It seems that as we move ahead in life, previous situations, events, and attitudes seem almost childish in comparison to who/where we are now. My older sister, Lydia, read me a letter I wrote to her when she was preparing to move out and go to college. I couldn’t have been more than 16 years old at the time, but I remember writing every word. Her speaking it to me was a refreshing splash onto my face of the inner heart that beats inside of me. Sometimes we look back at the past and feel childish for what we did. Other times, we are reminded of moments where things were quite different than they are today, and we partially wonder whether or not it would be a healthy thing to go back to those moments in time and bring back the person we were when those events occurred.
We have grown up. When I say “we” I mean the Plaat family. Six+1 kids who have matured over the past few years. We aren’t quite who we used to be, as we’ve grown from that place in time. Yet each and every one of us maintains the proper respect and dutiful understanding of a refreshing view on life. Perhaps Calvin & Hobbes is good for the soul, or maybe it was all of the Far Side cartoons that taught us to not take life too seriously. Whatever it was, it was good.
In some ways, things have changed without really announcing their presence in our lives. I’m not the person I thought I would be when I used to think about the impact recent events would have on me. I had assumed that negotiating contracts, submitting invoices, cashing checks, and working hard would somehow change the type of character I am. In fact, it’s quite the contrary; I’m still me and the circumstances have changed.
There’s a level of internal fear that exists when you ponder whether or not you are becoming somebody you are proud of being. There’s also a certain contentment that occurs when you understand you are on track to being an individual you can respect and see confidently in the mirror every morning.
I wonder if we’ve all had moments where we gaze into the mirror and stare intently at the person we see. When I think about it, I immediately think of all the different faces that have stared back at me during these times. Nervous glances darted back and forth as I prepared for a hot date at 17. Loopy eyes drew me in as I struggled to support my intoxicated self on the counter at the fraternity house, leaving a mark from where my forehead ended up resting on he glass. Glancing into the mirror as I adjusted my tie for my father’s funeral service. I still have a photo of that moment. A quick glance before I got into the shower at 5387 Winding Way, Apartment L, gave me the startling reminder that these eyes would stare in many mirrors; from broken glass to polished surfaces in brand new Mercedes Benz’s, these eyes had quite the journey in front of them. Staring into the mirror at the gym, last night, I remembered the words of UFC President, Dana White, stating “That guy had the look in his eyes that he was willing to die for this fight. And that’s when I knew he had it” sparked me to set a new weight record during my lift. The list could go on. So will our lives.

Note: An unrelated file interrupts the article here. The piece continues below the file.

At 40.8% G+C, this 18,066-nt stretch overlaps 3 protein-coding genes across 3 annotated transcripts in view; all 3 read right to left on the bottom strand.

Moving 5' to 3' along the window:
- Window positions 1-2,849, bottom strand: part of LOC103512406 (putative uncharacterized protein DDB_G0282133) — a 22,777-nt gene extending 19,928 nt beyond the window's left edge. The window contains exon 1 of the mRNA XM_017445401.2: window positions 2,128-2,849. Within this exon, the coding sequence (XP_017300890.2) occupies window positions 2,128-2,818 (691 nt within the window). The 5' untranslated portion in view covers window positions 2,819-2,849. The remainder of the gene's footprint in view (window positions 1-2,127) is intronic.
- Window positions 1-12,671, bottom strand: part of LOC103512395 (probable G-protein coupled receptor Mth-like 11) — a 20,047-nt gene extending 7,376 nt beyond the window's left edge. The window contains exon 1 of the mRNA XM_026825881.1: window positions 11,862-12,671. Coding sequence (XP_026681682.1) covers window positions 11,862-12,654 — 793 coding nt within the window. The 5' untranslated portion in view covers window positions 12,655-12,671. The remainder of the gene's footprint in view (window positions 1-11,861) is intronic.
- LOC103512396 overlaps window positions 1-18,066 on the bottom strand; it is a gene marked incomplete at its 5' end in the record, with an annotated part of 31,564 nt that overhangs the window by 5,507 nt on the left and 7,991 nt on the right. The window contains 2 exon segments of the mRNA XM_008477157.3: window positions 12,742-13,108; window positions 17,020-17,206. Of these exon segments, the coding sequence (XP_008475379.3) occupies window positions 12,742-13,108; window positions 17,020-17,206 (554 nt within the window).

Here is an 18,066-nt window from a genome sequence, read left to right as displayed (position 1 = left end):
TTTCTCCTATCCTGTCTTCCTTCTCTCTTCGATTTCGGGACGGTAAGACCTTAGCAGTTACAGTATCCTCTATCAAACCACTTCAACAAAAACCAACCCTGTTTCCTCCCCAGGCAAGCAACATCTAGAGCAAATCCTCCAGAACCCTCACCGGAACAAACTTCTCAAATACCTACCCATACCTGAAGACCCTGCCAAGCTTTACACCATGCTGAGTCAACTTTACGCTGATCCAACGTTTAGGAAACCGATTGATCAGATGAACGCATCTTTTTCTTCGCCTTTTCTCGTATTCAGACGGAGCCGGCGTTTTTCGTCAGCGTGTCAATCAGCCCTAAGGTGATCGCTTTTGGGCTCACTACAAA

Our lives are ours to live, love, and make the most out of. Last night, I had the opportunity to speak with somebody in another country who lived on significantly less than we are accustomed to. $150 a month for rent and making under $6 per hour. And yet, he seems much happier than many people I’ve met here, including myself.
I think of the little things that seem so necessary for us, wondering whether or not we’ve really missed the point of our existence here.
“The LORD is my shepherd” is often misinterpreted that it’s us who ‘own’ the shepherd. However, this is just a reminder that we, as sheep, are as silly and dumb as it gets. Let the LORD lead and don’t be afraid when He makes you lie down in the green pastures.
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